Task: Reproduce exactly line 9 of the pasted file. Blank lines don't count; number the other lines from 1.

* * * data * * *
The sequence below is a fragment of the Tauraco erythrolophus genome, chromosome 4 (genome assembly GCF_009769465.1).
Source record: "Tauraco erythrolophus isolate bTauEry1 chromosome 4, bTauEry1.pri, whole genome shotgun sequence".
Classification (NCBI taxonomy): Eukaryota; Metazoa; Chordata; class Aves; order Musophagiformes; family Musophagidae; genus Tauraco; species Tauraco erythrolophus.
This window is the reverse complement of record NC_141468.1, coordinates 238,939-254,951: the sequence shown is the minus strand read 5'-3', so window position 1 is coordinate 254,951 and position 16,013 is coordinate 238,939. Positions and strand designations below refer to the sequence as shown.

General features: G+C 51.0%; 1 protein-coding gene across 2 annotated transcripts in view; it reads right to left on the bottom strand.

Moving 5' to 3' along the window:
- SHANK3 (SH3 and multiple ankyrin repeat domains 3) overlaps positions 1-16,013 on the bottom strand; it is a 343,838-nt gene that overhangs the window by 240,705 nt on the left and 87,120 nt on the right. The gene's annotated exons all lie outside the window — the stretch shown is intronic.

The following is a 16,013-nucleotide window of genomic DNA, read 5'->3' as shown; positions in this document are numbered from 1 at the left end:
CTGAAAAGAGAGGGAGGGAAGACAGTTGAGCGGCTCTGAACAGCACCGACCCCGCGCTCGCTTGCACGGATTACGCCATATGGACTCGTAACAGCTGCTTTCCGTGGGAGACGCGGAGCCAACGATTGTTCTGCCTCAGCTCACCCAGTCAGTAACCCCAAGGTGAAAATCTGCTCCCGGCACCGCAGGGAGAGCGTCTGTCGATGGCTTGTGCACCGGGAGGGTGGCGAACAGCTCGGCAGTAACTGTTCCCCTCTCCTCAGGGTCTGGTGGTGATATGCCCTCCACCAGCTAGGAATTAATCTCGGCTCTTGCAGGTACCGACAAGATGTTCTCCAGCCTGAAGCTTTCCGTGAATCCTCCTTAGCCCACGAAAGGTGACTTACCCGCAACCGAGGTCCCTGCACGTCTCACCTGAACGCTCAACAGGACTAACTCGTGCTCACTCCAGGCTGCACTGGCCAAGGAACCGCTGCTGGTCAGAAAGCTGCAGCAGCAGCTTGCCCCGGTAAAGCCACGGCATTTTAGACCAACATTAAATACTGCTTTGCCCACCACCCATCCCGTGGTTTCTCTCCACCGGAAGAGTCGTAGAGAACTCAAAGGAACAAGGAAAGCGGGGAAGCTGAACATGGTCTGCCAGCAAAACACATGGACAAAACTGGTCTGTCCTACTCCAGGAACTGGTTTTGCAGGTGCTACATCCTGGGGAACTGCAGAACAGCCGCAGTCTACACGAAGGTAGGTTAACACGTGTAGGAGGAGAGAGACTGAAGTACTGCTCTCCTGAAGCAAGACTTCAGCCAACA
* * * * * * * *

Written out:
CTGAAAAGAGAGGGAGGGAAGACAGTTGAGCGGCTCTGAACAGCACCGACCCCGCGCTCGCTTGCACGGATTACGCCATATGGACTCGTAACAGCTGCTTTCCGTGGGAGACGCGGAGCCAACGATTGTTCTGCCTCAGCTCACCCAGTCAGTAACCCCAAGGTGAAAATCTGCTCCCGGCACCGCAGGGAGAGCGTCTGTCGATGGCTTGTGCACCGGGAGGGTGGCGAACAGCTCGGCAGTAACTGTTCCCCTCTCCTCAGGGTCTGGTGGTGATATGCCCTCCACCAGCTAGGAATTAATCTCGGCTCTTGCAGGTACCGACAAGATGTTCTCCAGCCTGAAGCTTTCCGTGAATCCTCCTTAGCCCACGAAAGGTGACTTACCCGCAACCGAGGTCCCTGCACGTCTCACCTGAACGCTCAACAGGACTAACTCGTGCTCACTCCAGGCTGCACTGGCCAAGGAACCGCTGCTGGTCAGAAAGCTGCAGCAGCAGCTTGCCCCGGTAAAGCCACGGCATTTTAGACCAACATTAAATACTGCTTTGCCCACCACCCATCCCGTGGTTTCTCTCCACCGGAAGAGTCGTAGAGAACTCAAAGGAACAAGGAAAGCGGGGAAGCTGAACATGGTCTGCCAGCAAAACACATGGACAAAACTGGTCTGTCCTACTCCAGGAACTGGTTTTGCAGGTGCTACATCCTGGGGAACTGCAGAACAGCCGCAGTCTACACGAAGGTAGGTTAACACGTGTAGGAGGAGAGAGACTGAAGTACTGCTCTCCTGAAGCAAGACTTCAGCCAACA